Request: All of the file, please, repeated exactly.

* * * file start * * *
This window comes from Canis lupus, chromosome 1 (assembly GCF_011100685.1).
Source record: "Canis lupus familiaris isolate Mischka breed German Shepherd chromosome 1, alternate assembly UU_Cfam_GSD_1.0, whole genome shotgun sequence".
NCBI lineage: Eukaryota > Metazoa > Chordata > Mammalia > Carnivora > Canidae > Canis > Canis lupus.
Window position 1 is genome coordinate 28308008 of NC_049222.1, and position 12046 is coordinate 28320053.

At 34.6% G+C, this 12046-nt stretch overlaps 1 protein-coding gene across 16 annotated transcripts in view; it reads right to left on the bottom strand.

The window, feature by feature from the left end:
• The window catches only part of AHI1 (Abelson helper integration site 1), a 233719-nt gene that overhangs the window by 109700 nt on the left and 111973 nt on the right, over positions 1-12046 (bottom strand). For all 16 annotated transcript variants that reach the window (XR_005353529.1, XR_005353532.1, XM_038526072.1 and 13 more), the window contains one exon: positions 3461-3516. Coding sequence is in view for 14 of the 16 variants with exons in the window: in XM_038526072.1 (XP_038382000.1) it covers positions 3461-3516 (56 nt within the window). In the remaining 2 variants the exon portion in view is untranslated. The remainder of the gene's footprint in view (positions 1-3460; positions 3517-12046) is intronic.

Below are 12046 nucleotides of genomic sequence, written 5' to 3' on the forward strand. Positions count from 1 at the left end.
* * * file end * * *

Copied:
This window comes from Canis lupus, chromosome 1 (assembly GCF_011100685.1).
Source record: "Canis lupus familiaris isolate Mischka breed German Shepherd chromosome 1, alternate assembly UU_Cfam_GSD_1.0, whole genome shotgun sequence".
NCBI lineage: Eukaryota > Metazoa > Chordata > Mammalia > Carnivora > Canidae > Canis > Canis lupus.
Window position 1 is genome coordinate 28308008 of NC_049222.1, and position 12046 is coordinate 28320053.

At 34.6% G+C, this 12046-nt stretch overlaps 1 protein-coding gene across 16 annotated transcripts in view; it reads right to left on the bottom strand.

The window, feature by feature from the left end:
• The window catches only part of AHI1 (Abelson helper integration site 1), a 233719-nt gene that overhangs the window by 109700 nt on the left and 111973 nt on the right, over positions 1-12046 (bottom strand). For all 16 annotated transcript variants that reach the window (XR_005353529.1, XR_005353532.1, XM_038526072.1 and 13 more), the window contains one exon: positions 3461-3516. Coding sequence is in view for 14 of the 16 variants with exons in the window: in XM_038526072.1 (XP_038382000.1) it covers positions 3461-3516 (56 nt within the window). In the remaining 2 variants the exon portion in view is untranslated. The remainder of the gene's footprint in view (positions 1-3460; positions 3517-12046) is intronic.

Below are 12046 nucleotides of genomic sequence, written 5' to 3' on the forward strand. Positions count from 1 at the left end.